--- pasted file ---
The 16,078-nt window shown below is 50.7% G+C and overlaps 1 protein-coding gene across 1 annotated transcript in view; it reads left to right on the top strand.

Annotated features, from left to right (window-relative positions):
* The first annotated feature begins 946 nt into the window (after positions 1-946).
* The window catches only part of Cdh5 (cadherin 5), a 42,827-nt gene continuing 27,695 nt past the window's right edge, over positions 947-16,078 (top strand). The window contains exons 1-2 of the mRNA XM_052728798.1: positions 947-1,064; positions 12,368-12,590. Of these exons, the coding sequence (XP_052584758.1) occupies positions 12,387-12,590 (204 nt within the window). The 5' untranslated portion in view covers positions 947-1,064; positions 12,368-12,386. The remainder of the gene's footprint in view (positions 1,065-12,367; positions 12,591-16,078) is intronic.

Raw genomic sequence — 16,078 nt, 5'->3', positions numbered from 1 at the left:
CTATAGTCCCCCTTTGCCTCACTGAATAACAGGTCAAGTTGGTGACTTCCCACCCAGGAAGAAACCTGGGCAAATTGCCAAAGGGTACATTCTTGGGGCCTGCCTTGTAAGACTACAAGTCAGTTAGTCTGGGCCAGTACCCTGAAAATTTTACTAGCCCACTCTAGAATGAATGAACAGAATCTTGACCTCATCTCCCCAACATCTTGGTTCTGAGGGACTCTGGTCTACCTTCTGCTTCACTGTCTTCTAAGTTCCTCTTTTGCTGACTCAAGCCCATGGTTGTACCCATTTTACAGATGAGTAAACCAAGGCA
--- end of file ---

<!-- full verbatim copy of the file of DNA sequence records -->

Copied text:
The 16,078-nt window shown below is 50.7% G+C and overlaps 1 protein-coding gene across 1 annotated transcript in view; it reads left to right on the top strand.

Annotated features, from left to right (window-relative positions):
* The first annotated feature begins 946 nt into the window (after positions 1-946).
* The window catches only part of Cdh5 (cadherin 5), a 42,827-nt gene continuing 27,695 nt past the window's right edge, over positions 947-16,078 (top strand). The window contains exons 1-2 of the mRNA XM_052728798.1: positions 947-1,064; positions 12,368-12,590. Of these exons, the coding sequence (XP_052584758.1) occupies positions 12,387-12,590 (204 nt within the window). The 5' untranslated portion in view covers positions 947-1,064; positions 12,368-12,386. The remainder of the gene's footprint in view (positions 1,065-12,367; positions 12,591-16,078) is intronic.

Raw genomic sequence — 16,078 nt, 5'->3', positions numbered from 1 at the left:
CTATAGTCCCCCTTTGCCTCACTGAATAACAGGTCAAGTTGGTGACTTCCCACCCAGGAAGAAACCTGGGCAAATTGCCAAAGGGTACATTCTTGGGGCCTGCCTTGTAAGACTACAAGTCAGTTAGTCTGGGCCAGTACCCTGAAAATTTTACTAGCCCACTCTAGAATGAATGAACAGAATCTTGACCTCATCTCCCCAACATCTTGGTTCTGAGGGACTCTGGTCTACCTTCTGCTTCACTGTCTTCTAAGTTCCTCTTTTGCTGACTCAAGCCCATGGTTGTACCCATTTTACAGATGAGTAAACCAAGGCA